John

  15. Joe B says:

    John T,
    The canyon I think you are refering to is North Cita Canyon. North and South Cita Creeks both dump into the Prarie Dog Fork of Red River on state park land. North Cita Creek usually dries up before this junction; South is a little more robust of a stream. The eastern part of North Cita Canyon is in the state park, but the more scenic western part is on private land; I am not sure of the current ownership; probably your best bet would be to call the park and inquire of them. Don’t know if they would tell you or not. FYI, late summer is the usually the very hottest time to visit this canyon; fall or winter (pick a good day) is the best time, unless you really like heat stress. The shortest hike to North Cita from Park land is about 5 miles of primarily bushwhacking (figure on a 700 ft elevation gain, then about 500 foot down on the way there) to reach it, then add in your hiking there and the distance back. There are no official trails to North Cita. If you hike along the river and creek beds from inside the Park to N. Cita, you are talking 6-10 miles one way, depending how far you go. Hope this helps. There a some fresh water springs (I would filter it), plus the water in the river itself, which is treated water from the city of Amarillo (filter it also). I usually take up to 2 gallons of water with me on day hikes; I guzzle about 20 oz. per mile in warm to hot weather. Hope you have fun!

    Joe

  16. john t says:

    We’re going to be visiting the park for several days late in the summer and are interested in taking a few hikes in the least visited areas. Solitude is what we’re into more than scenery, so to speak…although it’s nice to have both! I’ve read about the area south of the park that Joe mentioned – I believe it’s the N Rita Canyon area? Haven’t been there – I was wondering if you (or Joe) know how to contact the Lighthouse Ranch folks to get permission for a day hike..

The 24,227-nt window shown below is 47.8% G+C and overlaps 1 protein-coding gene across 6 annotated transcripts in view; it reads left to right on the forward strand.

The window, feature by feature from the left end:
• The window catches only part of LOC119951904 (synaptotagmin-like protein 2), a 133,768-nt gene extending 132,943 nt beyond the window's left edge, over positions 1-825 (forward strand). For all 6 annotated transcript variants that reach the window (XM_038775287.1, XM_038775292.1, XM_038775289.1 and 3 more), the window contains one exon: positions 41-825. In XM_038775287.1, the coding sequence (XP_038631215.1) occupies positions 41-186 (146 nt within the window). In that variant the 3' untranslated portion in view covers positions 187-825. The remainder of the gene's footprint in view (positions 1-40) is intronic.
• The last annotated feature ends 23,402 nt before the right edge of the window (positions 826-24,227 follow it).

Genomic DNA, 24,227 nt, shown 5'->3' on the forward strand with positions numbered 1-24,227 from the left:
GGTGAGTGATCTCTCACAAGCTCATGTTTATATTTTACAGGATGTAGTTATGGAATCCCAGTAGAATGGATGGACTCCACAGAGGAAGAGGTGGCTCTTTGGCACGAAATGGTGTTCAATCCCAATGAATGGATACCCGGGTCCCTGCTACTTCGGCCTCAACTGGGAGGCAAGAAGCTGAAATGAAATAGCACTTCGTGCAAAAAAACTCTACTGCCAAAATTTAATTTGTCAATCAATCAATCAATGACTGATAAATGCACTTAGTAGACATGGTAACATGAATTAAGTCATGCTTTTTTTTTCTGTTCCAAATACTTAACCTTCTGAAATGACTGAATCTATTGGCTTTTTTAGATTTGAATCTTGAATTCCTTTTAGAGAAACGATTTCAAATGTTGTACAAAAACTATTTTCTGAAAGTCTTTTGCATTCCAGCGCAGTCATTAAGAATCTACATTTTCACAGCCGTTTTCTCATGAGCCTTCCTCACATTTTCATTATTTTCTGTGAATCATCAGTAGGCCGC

Any other suggestions for getting away from the crowds would be welcome!

    Thx!

  17. Hiking Lady says:

    Thank you so much for the detail on Palo Duro Canyon, Joe! If any Hiking Lady readers want to take up Joe on his offer of .gpx tracks of his hikes, go to the Contact Hiking Lady page and then I will get you in touch. Thanks, and happy trails!

  18. Joe Banest says:

    I have day hiked very extensively in (and around, :)) Palo Duro State park. It is, of, course surrounded by private ranch land. The Lighthouse formation is the most famouus, deservedly, sight in the area. But, the most scenic mile of hiking in the area is in Norht Cita Canyon, which is just south of the State Park, and is actually on the Lighthouse Ranch property, so beware. I have been there several times, and have never seen a soul, but by observation of horse droppings and two small corrals, they do conduct horseback rides through there, on an unknown frequency. Many of my hikes are of the bushwhacking type, including the above. I plan all of my hikes using Google Earth and Garmin’s MapSource/BaseCamp GPS mapping software. Following creek beds is one of my favorite tactics, although in this area, most creek beds contain 1-3 sheer cliff dropoffs of anywhere to 10-80 feet, which must be bushwacked around, until you a find suitable place to scramble up/down around it. Of course if you are handy with rapelling, you would not have to necessarily hike around.. I also scale many of the steep hillsides to get to where I want to go; beware a lot of the steep terrain can be treacherous footing (clay-like) and vertical.